As I’m sure many of you know, three other rich resources for perspectives and practices around empathy are Brené Brown, Pema Chodron and Thich Nhat Hanh. I love how Brené so clearly in her Shame Resilience Theory stresses the importance of both naming our shame and speaking it to another (trusted) person. This echoes certified NVC trainers Brigit Belgrave and Gina Lawrie’s thinking in their NVC Anger/Guilt/Shame/Depression Dance Floor. Thich Nhat Hanh and Pema Chodron offer a wide variety of meditations and essays on empathy and compassion in small, easy to digest books.
I encourage people in my classes to identify their own needs and values regardless of whether or not those needs can be met, to experience the beauty of what our hearts long for, the dignity of knowing what could nourish us. In the same way, we can carry forward a choice to live compassion wherever a heart can be turned back toward life. Have you ever seen a grocery store checker come alive when their humanity is seen and honored? Or watched a child’s tears dry when they hear someone name what they most wanted and grieve not having, instead of being told to stop crying?
I’m also focusing more in my classes on helping people develop a strong network of NVC support. Though working with an empathy buddy can be healing and nourishing, I want everyone to have access to many resources, so now I ask people to practice empathic listening not only with their buddies, but with 2 (different) other classmates weekly for short (5 minutes each) calls. I have experienced and have heard many others experience anguish, frustration, sometimes even resentment that others cannot give them the same sweet quality of listening they get from NVC friends. But let’s be clear. People who are not studying compassion and empathy are unlikely to adopt that stance just because we love being heard. We are learning ways to feel, speak and act with more compassion toward ourselves and others. This is not a ‘should’ or a way to ‘be a better person’ or the new ‘good’ or ‘right’ thing to do. It is one choice in our life tool kit we may choose. I personally choose empathy often because of how much I like what happens inside me when I do. And more often than not, I like what happens between me and another when I do. But they’re not ‘supposed to’ empathize with me. And I’m not ‘supposed to’ empathize with them. Instead, I ask myself if I am willing to enter empathy with them.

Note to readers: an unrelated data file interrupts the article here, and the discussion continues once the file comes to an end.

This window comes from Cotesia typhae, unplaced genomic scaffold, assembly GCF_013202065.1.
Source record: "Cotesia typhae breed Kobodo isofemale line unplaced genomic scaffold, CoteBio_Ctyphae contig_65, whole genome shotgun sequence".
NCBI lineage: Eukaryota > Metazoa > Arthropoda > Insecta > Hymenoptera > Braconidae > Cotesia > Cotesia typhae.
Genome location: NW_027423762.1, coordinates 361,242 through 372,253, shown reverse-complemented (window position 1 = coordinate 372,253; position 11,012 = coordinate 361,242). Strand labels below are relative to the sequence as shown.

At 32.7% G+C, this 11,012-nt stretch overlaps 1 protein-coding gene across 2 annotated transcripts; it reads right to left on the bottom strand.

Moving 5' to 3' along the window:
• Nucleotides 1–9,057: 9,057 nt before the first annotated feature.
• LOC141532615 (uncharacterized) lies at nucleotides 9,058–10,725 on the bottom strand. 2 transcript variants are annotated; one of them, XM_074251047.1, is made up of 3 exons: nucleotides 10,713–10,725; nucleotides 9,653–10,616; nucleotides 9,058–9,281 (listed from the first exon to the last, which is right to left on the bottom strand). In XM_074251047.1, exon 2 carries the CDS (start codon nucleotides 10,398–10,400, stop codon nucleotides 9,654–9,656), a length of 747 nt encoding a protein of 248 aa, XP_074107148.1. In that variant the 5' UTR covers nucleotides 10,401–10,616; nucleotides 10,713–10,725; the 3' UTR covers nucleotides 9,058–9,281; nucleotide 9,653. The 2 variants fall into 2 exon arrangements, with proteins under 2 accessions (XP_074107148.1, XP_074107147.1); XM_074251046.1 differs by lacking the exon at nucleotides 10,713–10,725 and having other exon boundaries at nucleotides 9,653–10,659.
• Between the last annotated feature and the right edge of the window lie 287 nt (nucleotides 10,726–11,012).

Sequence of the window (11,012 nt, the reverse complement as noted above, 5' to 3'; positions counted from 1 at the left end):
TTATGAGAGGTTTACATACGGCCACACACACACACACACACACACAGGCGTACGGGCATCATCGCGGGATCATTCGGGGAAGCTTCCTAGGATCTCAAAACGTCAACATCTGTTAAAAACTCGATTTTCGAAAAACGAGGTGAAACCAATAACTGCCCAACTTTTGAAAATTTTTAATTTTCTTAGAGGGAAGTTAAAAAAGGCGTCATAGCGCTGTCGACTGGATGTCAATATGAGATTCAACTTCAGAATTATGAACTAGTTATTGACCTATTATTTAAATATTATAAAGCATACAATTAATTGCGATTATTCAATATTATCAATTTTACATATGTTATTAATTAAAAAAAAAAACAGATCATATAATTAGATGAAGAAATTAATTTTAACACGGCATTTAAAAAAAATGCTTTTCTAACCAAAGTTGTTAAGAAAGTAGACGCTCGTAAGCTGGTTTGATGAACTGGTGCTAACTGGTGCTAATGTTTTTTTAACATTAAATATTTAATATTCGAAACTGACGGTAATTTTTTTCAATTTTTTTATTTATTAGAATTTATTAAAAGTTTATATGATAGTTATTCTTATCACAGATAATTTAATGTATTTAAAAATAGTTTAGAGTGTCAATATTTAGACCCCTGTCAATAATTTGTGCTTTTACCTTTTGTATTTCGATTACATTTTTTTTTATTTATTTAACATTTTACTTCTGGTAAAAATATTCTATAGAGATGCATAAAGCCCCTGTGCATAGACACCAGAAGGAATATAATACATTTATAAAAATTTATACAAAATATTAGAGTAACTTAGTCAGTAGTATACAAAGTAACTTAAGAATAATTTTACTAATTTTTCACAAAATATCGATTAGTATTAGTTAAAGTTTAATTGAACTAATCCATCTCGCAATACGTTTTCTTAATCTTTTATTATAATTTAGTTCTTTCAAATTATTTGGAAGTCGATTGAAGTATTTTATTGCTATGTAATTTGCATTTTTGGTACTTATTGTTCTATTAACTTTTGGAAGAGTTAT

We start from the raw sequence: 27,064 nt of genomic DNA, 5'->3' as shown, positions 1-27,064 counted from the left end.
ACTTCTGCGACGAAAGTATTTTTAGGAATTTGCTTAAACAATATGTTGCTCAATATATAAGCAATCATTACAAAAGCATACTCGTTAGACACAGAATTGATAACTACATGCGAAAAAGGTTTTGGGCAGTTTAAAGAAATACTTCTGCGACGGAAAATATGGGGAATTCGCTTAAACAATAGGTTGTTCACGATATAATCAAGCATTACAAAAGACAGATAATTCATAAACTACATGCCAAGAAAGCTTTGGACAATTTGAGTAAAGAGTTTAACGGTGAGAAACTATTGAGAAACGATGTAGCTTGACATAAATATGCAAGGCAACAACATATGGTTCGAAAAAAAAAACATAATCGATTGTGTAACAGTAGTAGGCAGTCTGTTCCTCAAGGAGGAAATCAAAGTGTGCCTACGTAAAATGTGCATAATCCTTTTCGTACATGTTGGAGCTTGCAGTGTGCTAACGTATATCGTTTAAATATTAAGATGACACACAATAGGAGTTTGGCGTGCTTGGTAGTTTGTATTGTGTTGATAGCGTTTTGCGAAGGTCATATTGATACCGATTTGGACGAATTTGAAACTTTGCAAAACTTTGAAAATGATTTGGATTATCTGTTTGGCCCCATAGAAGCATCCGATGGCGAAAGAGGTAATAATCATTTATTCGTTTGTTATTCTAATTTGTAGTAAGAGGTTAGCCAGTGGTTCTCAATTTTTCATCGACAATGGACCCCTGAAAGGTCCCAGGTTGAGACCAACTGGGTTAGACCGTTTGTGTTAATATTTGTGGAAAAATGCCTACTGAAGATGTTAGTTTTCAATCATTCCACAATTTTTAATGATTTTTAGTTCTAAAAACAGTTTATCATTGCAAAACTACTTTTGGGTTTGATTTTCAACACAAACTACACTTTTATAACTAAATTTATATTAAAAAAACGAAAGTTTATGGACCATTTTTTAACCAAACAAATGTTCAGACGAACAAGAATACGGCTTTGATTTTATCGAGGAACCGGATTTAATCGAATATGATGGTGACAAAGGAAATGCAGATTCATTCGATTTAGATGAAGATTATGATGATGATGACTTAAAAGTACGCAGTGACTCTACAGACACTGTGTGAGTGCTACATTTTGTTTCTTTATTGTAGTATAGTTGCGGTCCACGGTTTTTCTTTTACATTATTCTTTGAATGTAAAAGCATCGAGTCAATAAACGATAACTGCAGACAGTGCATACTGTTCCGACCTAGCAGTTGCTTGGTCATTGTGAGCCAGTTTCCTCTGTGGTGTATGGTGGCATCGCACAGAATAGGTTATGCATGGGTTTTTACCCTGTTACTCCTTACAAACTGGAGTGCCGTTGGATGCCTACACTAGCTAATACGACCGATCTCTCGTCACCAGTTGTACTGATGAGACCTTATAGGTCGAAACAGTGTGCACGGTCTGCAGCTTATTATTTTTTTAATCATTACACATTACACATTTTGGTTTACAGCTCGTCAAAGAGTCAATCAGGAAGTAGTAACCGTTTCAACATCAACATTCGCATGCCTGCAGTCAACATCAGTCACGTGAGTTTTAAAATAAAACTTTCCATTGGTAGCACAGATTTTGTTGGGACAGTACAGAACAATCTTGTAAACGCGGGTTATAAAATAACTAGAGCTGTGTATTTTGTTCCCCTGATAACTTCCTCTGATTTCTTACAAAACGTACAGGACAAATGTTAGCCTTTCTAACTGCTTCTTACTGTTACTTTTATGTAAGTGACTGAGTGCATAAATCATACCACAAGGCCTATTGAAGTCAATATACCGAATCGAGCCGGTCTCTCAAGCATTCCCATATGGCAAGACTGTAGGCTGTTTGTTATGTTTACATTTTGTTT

One of the men who learned both NVC and mindfulness meditation while incarcerated in a Washington state prison (through the Freedom Project) worked to become a certified CNVC trainer after his release. Dow Gordon was the person who impressed on me how important it is to continue offering NVC classes “inside” the prisons and jails. He told me, “the people in your classes may never ‘learn’ NVC, but when they are met with respect and compassion [by the trainers], many of them for the first time in their lives, something begins to heal, something important.” If we can stay present with their suffering – often lives filled with nearly ceaseless sequential trauma – both they and we are changed.
What kinds of trauma, shaming and loss lead someone to turn to cruelty and violence? If woundedness arises in part from a sense of isolation, of being cut off from the whole, can we sometimes find it in ourselves to see the wholeness of someone who cannot see their own? Is further exclusion likely to heal and change someone’s life trajectory of judging, diminishing and excluding others, or only validate it? All current research points to empathy as the primary, sometimes only, path to wholeness and healing from trauma.
And I’m interested to know if something in this article contributed to your appreciation or commitment to entering empathy with others (and if so, what in particular struck you). Your comments might fuel my sense of connection, companionship and contribution. You can reach me at firstname.lastname@example.org.
Meganwind Eoyang has been a collaborative trainer with BayNVC since 2002. She offers NVC classes at colleges, organizations, for the public, and in San Quentin State Prison. She co-founded the Safer Communities Project taking NVC training in to California prisons and county jails and working with parolees and their families. She also enjoys providing private NVC coaching and couples support work.